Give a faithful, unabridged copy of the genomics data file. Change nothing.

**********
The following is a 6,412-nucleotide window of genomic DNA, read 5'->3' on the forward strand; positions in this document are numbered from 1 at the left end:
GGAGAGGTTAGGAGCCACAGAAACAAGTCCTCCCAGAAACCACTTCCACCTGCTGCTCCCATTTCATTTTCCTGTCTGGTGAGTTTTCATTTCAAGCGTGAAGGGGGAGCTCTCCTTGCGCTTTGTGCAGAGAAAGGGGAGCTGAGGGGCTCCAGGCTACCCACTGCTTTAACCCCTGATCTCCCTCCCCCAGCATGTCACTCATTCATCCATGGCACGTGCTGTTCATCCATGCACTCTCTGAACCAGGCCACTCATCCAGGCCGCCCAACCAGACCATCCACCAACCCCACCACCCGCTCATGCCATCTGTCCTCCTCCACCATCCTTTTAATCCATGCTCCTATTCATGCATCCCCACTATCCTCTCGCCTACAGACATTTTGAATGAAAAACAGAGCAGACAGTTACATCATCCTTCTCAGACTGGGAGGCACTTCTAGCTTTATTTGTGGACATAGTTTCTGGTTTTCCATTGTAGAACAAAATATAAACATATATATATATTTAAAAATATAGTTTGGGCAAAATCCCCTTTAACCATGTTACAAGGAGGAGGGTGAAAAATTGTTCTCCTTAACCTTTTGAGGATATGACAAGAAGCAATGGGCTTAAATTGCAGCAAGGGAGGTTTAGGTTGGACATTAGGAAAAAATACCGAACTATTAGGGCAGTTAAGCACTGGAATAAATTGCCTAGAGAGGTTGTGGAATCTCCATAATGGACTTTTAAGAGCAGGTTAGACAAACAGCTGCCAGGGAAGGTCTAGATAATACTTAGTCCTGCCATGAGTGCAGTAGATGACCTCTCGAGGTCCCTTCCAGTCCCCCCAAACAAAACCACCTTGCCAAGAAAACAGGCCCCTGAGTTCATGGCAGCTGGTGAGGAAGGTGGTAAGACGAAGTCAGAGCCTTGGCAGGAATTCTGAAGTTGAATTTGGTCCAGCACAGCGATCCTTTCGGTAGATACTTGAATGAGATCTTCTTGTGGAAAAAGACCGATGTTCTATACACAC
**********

The following is a 6,412-nucleotide window of genomic DNA, read 5'->3' on the forward strand; positions in this document are numbered from 1 at the left end:
GGAGAGGTTAGGAGCCACAGAAACAAGTCCTCCCAGAAACCACTTCCACCTGCTGCTCCCATTTCATTTTCCTGTCTGGTGAGTTTTCATTTCAAGCGTGAAGGGGGAGCTCTCCTTGCGCTTTGTGCAGAGAAAGGGGAGCTGAGGGGCTCCAGGCTACCCACTGCTTTAACCCCTGATCTCCCTCCCCCAGCATGTCACTCATTCATCCATGGCACGTGCTGTTCATCCATGCACTCTCTGAACCAGGCCACTCATCCAGGCCGCCCAACCAGACCATCCACCAACCCCACCACCCGCTCATGCCATCTGTCCTCCTCCACCATCCTTTTAATCCATGCTCCTATTCATGCATCCCCACTATCCTCTCGCCTACAGACATTTTGAATGAAAAACAGAGCAGACAGTTACATCATCCTTCTCAGACTGGGAGGCACTTCTAGCTTTATTTGTGGACATAGTTTCTGGTTTTCCATTGTAGAACAAAATATAAACATATATATATATTTAAAAATATAGTTTGGGCAAAATCCCCTTTAACCATGTTACAAGGAGGAGGGTGAAAAATTGTTCTCCTTAACCTTTTGAGGATATGACAAGAAGCAATGGGCTTAAATTGCAGCAAGGGAGGTTTAGGTTGGACATTAGGAAAAAATACCGAACTATTAGGGCAGTTAAGCACTGGAATAAATTGCCTAGAGAGGTTGTGGAATCTCCATAATGGACTTTTAAGAGCAGGTTAGACAAACAGCTGCCAGGGAAGGTCTAGATAATACTTAGTCCTGCCATGAGTGCAGTAGATGACCTCTCGAGGTCCCTTCCAGTCCCCCCAAACAAAACCACCTTGCCAAGAAAACAGGCCCCTGAGTTCATGGCAGCTGGTGAGGAAGGTGGTAAGACGAAGTCAGAGCCTTGGCAGGAATTCTGAAGTTGAATTTGGTCCAGCACAGCGATCCTTTCGGTAGATACTTGAATGAGATCTTCTTGTGGAAAAAGACCGATGTTCTATACACAC